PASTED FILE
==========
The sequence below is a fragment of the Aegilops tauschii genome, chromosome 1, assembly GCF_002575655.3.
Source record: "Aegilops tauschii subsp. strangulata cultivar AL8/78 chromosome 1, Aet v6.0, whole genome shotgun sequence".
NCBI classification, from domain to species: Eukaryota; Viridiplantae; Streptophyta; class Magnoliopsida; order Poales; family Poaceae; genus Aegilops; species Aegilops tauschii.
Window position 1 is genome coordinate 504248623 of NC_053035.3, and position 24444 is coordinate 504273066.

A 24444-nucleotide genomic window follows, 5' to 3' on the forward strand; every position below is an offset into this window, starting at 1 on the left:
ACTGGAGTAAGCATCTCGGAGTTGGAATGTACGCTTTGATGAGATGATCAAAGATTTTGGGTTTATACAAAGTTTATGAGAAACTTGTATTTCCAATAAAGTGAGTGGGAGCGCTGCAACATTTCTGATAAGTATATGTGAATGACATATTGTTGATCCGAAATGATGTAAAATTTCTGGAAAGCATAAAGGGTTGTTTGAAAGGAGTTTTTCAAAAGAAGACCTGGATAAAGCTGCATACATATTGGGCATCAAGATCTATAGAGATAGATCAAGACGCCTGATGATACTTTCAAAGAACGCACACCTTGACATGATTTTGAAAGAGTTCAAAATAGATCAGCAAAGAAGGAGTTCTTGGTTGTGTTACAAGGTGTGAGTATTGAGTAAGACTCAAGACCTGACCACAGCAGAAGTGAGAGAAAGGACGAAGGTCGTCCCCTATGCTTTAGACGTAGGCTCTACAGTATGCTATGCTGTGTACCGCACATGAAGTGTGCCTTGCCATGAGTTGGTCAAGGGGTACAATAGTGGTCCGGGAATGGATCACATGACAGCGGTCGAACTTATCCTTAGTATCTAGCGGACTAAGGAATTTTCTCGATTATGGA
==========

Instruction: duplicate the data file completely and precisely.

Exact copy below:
The sequence below is a fragment of the Aegilops tauschii genome, chromosome 1, assembly GCF_002575655.3.
Source record: "Aegilops tauschii subsp. strangulata cultivar AL8/78 chromosome 1, Aet v6.0, whole genome shotgun sequence".
NCBI classification, from domain to species: Eukaryota; Viridiplantae; Streptophyta; class Magnoliopsida; order Poales; family Poaceae; genus Aegilops; species Aegilops tauschii.
Window position 1 is genome coordinate 504248623 of NC_053035.3, and position 24444 is coordinate 504273066.

A 24444-nucleotide genomic window follows, 5' to 3' on the forward strand; every position below is an offset into this window, starting at 1 on the left:
ACTGGAGTAAGCATCTCGGAGTTGGAATGTACGCTTTGATGAGATGATCAAAGATTTTGGGTTTATACAAAGTTTATGAGAAACTTGTATTTCCAATAAAGTGAGTGGGAGCGCTGCAACATTTCTGATAAGTATATGTGAATGACATATTGTTGATCCGAAATGATGTAAAATTTCTGGAAAGCATAAAGGGTTGTTTGAAAGGAGTTTTTCAAAAGAAGACCTGGATAAAGCTGCATACATATTGGGCATCAAGATCTATAGAGATAGATCAAGACGCCTGATGATACTTTCAAAGAACGCACACCTTGACATGATTTTGAAAGAGTTCAAAATAGATCAGCAAAGAAGGAGTTCTTGGTTGTGTTACAAGGTGTGAGTATTGAGTAAGACTCAAGACCTGACCACAGCAGAAGTGAGAGAAAGGACGAAGGTCGTCCCCTATGCTTTAGACGTAGGCTCTACAGTATGCTATGCTGTGTACCGCACATGAAGTGTGCCTTGCCATGAGTTGGTCAAGGGGTACAATAGTGGTCCGGGAATGGATCACATGACAGCGGTCGAACTTATCCTTAGTATCTAGCGGACTAAGGAATTTTCTCGATTATGGA